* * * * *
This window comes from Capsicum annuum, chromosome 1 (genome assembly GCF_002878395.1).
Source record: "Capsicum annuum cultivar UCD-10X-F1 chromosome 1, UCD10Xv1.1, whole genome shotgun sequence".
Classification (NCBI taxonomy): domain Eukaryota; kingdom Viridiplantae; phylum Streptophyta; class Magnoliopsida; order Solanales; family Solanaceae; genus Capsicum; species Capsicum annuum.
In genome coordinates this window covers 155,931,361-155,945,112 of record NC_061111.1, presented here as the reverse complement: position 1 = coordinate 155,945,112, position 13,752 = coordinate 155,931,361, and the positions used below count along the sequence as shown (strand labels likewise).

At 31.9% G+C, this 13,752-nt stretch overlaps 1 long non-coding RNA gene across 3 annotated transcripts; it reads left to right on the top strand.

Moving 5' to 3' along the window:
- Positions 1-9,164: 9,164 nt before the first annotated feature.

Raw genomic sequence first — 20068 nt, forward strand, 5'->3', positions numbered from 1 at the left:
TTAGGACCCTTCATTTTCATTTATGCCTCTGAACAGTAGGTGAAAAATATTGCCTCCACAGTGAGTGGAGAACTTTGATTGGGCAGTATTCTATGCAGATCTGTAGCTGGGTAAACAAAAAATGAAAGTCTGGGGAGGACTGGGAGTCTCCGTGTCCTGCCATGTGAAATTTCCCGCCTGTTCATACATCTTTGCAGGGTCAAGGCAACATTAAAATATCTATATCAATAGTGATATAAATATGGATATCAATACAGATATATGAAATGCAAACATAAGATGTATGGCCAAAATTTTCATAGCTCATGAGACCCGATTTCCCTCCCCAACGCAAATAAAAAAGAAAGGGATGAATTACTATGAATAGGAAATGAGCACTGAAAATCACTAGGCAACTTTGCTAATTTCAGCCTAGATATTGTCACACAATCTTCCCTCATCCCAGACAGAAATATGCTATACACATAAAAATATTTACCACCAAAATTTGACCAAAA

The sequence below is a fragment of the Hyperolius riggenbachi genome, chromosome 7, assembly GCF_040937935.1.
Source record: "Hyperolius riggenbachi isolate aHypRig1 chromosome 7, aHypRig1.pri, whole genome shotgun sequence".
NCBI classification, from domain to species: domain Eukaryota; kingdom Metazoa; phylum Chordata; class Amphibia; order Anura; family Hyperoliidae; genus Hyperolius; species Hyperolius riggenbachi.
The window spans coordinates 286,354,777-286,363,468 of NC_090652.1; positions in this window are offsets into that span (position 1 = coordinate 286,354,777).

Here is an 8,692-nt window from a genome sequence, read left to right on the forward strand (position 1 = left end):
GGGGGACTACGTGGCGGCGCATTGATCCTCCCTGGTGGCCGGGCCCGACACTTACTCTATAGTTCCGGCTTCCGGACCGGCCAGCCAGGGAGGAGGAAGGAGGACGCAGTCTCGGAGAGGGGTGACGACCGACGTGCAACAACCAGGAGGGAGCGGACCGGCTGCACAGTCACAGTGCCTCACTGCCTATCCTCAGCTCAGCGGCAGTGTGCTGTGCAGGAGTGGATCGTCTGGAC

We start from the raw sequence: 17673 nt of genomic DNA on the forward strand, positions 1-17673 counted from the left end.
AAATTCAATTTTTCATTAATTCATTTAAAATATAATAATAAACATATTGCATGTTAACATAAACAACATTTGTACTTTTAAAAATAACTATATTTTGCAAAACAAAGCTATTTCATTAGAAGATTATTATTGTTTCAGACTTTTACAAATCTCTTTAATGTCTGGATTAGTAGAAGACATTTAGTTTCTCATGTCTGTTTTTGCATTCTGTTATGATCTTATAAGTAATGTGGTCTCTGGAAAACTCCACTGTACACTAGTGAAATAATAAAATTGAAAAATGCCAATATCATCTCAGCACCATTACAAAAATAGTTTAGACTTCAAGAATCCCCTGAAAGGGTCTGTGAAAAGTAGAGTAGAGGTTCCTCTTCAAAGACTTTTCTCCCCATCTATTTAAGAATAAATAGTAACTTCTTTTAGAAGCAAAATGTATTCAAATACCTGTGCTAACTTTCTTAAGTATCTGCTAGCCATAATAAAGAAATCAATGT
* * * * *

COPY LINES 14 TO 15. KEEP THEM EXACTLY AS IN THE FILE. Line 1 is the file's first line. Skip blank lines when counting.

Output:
Here is an 8,692-nt window from a genome sequence, read left to right on the forward strand (position 1 = left end):
GGGGGACTACGTGGCGGCGCATTGATCCTCCCTGGTGGCCGGGCCCGACACTTACTCTATAGTTCCGGCTTCCGGACCGGCCAGCCAGGGAGGAGGAAGGAGGACGCAGTCTCGGAGAGGGGTGACGACCGACGTGCAACAACCAGGAGGGAGCGGACCGGCTGCACAGTCACAGTGCCTCACTGCCTATCCTCAGCTCAGCGGCAGTGTGCTGTGCAGGAGTGGATCGTCTGGAC